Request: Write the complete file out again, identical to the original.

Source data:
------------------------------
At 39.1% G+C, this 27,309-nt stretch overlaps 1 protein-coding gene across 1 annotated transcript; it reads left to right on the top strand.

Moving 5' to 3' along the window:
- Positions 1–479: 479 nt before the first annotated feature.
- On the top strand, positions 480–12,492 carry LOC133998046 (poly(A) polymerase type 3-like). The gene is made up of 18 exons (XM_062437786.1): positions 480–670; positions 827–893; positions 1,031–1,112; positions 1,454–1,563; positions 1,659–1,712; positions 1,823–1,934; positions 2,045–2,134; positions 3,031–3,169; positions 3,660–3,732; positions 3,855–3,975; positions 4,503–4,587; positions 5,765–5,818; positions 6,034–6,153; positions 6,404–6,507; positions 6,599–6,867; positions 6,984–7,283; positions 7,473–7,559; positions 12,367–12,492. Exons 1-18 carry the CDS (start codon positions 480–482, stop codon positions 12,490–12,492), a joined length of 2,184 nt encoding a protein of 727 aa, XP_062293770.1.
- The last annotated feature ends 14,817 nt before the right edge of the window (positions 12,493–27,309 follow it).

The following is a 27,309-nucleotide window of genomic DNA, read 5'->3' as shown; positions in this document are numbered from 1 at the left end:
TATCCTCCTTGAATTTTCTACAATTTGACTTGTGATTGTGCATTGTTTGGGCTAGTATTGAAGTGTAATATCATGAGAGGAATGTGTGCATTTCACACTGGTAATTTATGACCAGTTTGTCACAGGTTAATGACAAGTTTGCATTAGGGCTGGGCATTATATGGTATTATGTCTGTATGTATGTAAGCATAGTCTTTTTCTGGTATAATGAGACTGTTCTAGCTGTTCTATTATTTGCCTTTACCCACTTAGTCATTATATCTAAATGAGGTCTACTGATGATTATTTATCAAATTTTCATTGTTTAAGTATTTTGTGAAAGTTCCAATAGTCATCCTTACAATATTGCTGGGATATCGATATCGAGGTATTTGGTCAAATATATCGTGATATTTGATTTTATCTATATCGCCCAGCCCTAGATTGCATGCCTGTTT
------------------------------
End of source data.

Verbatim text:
At 39.1% G+C, this 27,309-nt stretch overlaps 1 protein-coding gene across 1 annotated transcript; it reads left to right on the top strand.

Moving 5' to 3' along the window:
- Positions 1–479: 479 nt before the first annotated feature.
- On the top strand, positions 480–12,492 carry LOC133998046 (poly(A) polymerase type 3-like). The gene is made up of 18 exons (XM_062437786.1): positions 480–670; positions 827–893; positions 1,031–1,112; positions 1,454–1,563; positions 1,659–1,712; positions 1,823–1,934; positions 2,045–2,134; positions 3,031–3,169; positions 3,660–3,732; positions 3,855–3,975; positions 4,503–4,587; positions 5,765–5,818; positions 6,034–6,153; positions 6,404–6,507; positions 6,599–6,867; positions 6,984–7,283; positions 7,473–7,559; positions 12,367–12,492. Exons 1-18 carry the CDS (start codon positions 480–482, stop codon positions 12,490–12,492), a joined length of 2,184 nt encoding a protein of 727 aa, XP_062293770.1.
- The last annotated feature ends 14,817 nt before the right edge of the window (positions 12,493–27,309 follow it).

The following is a 27,309-nucleotide window of genomic DNA, read 5'->3' as shown; positions in this document are numbered from 1 at the left end:
TATCCTCCTTGAATTTTCTACAATTTGACTTGTGATTGTGCATTGTTTGGGCTAGTATTGAAGTGTAATATCATGAGAGGAATGTGTGCATTTCACACTGGTAATTTATGACCAGTTTGTCACAGGTTAATGACAAGTTTGCATTAGGGCTGGGCATTATATGGTATTATGTCTGTATGTATGTAAGCATAGTCTTTTTCTGGTATAATGAGACTGTTCTAGCTGTTCTATTATTTGCCTTTACCCACTTAGTCATTATATCTAAATGAGGTCTACTGATGATTATTTATCAAATTTTCATTGTTTAAGTATTTTGTGAAAGTTCCAATAGTCATCCTTACAATATTGCTGGGATATCGATATCGAGGTATTTGGTCAAATATATCGTGATATTTGATTTTATCTATATCGCCCAGCCCTAGATTGCATGCCTGTTT